I'm not sure exactly what I was thinking when I signed up for an extension to my Galapagos trip to go to the Ecuadorian Amazon. It sounded exotic and colorful and fascinating and so I just signed up....then the realization - massive heat, humidity, huge spiders, snakes, and other poisonous critters lived in the amazon...I was a bit nervous to take on this particular endeavor.
It was a bit of an adventure that is for sure! I did this trip as part of a group trip with Aaron's Tours. It was an exploratory add-on after Galapagos with a few days in Quito in between.
The trip started with a 6:00 am breakfast and a 7:00 am departure for the Quito airport. It was a quick 30 minute flight to Coca.
Upon arrival we gathered our bags. The restrooms at the tiny airport were maybe typical for a remote place. No running water and no electricity the day we were there.
We met the folks that were transferring us to the lodge - and oh what a transfer it is. Our bags went into the back of a pick up truck and we went into an air-conditioned bus.
Unfortunately, the bus broke down about 1/2 way to our destination, so we all got out and started walking with our camera gear and briefcases. After a little while, the pick up truck came and took our gear and we walked the rest of the way. It was an easy walk but warm in the sun.
We got to a secured area with nice bathrooms, lounge chairs, cold water. We had to sign some waivers and then we were given water bottles and a packed lunch. We claimed our luggage to make sure it was all accounted for and tagged properly and the luggage left on a boat.
We then all loaded a power canoe. It had one seat on each side and we all had our cameras / carry-ons with us. We had to wear life vests on the power boat but it was covered from the sun and when it was motoring, the cool breeze felt very good.
We were on the power boat for about 2 hours and it started on the Payamino River and went to the Napo River.
then the boat landed on a small dock area. We all got out and were able to fill the water bottles and another really nice restroom break.
From here, we got into small paddle canoes. We watched as our luggage was taken on another canoe and we all boarded one canoe with our cameras and briefcases.
As we were paddled in the canoe down the river, the amount of wildlife was astonishing. So many birds - and one of the participants with us, Grant, was an avid birder and fabulous spotter. several types of monkeys, caiman, and oh yea....spiders.
And you know, it would have been one thing if the boat stayed in the middle of the channel with water all around and the spiders on the branches and leaves on the LAND....but many many many times, the boat would brush up against the bushes and leaves...and yup...don't you know, the spiders would hitch a ride in the canoe with us (or on one of us in the canoe). Eck...it's making my heart pound just writing about it - as many of you may know, I am incredibly scared of spiders. And I was not the only one.
The good thing is - we both kept our witts - even when a baby tarantula (yes, you read that right) hitched a ride on Chantelle's arm. We did not tip the boat, no one went over board (well not because of spiders anyway) and none of the equipment went over either.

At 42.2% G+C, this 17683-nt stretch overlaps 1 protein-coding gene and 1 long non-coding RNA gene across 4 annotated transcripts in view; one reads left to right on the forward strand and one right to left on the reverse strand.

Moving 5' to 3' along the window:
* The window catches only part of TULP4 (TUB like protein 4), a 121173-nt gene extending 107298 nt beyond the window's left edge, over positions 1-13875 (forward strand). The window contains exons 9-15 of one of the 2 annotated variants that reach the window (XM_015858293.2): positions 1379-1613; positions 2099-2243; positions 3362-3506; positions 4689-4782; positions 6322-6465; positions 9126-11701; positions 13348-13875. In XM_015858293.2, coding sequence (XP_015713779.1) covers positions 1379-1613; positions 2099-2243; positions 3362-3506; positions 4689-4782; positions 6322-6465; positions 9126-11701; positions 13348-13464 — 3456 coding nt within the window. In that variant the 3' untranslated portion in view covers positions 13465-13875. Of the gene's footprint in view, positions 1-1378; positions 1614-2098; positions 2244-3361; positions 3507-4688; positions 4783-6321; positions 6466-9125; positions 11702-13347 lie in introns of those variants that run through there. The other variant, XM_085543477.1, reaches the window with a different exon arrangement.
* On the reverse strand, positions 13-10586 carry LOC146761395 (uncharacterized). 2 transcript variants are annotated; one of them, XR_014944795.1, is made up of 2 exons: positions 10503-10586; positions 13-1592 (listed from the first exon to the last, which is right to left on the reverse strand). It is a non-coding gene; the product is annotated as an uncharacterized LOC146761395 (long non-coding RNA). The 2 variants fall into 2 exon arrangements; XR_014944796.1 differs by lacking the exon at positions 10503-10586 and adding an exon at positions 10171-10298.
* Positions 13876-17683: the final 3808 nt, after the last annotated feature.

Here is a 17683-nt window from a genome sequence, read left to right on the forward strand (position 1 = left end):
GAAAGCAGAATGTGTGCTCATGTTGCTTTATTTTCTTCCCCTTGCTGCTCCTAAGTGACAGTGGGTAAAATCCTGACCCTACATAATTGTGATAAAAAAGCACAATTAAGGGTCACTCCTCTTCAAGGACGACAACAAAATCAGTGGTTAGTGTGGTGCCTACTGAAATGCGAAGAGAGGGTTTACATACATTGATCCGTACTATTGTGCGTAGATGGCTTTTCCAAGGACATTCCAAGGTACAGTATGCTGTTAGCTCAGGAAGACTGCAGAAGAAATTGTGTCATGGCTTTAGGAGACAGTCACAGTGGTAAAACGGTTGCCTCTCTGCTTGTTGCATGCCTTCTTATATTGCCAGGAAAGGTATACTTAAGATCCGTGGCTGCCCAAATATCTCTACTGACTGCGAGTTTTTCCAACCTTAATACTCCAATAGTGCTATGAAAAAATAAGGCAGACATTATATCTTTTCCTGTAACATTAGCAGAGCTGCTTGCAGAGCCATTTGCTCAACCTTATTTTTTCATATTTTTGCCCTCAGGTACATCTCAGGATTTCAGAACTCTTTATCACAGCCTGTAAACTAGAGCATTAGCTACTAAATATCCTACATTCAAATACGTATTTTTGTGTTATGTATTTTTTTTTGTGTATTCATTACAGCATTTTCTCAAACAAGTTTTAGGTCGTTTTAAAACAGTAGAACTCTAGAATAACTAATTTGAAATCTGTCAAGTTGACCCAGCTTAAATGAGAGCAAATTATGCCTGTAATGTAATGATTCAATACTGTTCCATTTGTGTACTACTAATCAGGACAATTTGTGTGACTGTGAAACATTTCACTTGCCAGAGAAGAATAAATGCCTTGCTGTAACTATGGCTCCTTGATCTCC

I'm not exactly sure how we managed that one. Enough about spiders...it's time to talk about the cool stuff...the stuff I came to the amazon for...
We saw a brown throated 2 toed sloth (it was the only sloth of the trip)
Howler monkeys, spider monkeys, and a squirrel monkey baby, caymen and so many birds.
And this was just the transport to get to the lodge.
The river opened up to a lake that was in front of the lodge. The lodge looked straight out of a movie.
It was fairly dark by the time we got there because we stopped so much on the way to take pictures. The luggage was already in the room waiting for me.
The room was very comfortable with a twin bed and a double bed, a little desk, a cabinet and a bathroom with toilet, shower and sink. It also had a hammock on the front deck which I did not get an opportunity to use.
My room was right on the water (as were many of them) - it made for the most amazing sunrises.
And also just stunning views from my deck.
We got settled in and then met for dinner. There are a lot of stairs to go to the main lounge / dining area from the rooms. I didn't see a handicap accessible area - but I didn't ask, so there may be one. If you need an accessible lodge, be sure to ask before booking this one.
There was a bar in the lounge and a sitting area as well as the dining room. Meals were served buffet style and the food was incredibly good. No one went hungry, that's for sure.
The building that the bar / lounge / dining were in was a tower. There was an elevator that you could take up the tower or you could make the many flights of stairs. At the different levels of the tower were seats to have a beautiful view all the way around.
I actually didn't go up to the tower until the last night - so I didn't see it during the day.
Each morning we took the canoes out. Sometimes we would get out and hike and other times we would stay in the canoe.
The diversity in plant life and animal life here is really amazing. It is incredibly clean and the food is really great - which is surprising with the remoteness of the camp.
I am so glad that I went on this extension and got the opportunity to stay at Napo. I highly recommend a visit there (even if you are afraid of spiders).
Below is my video review of the lodge - very similar to this written review but it has some additional information.
To view more pictures from this trip and others visit my travel gallery at
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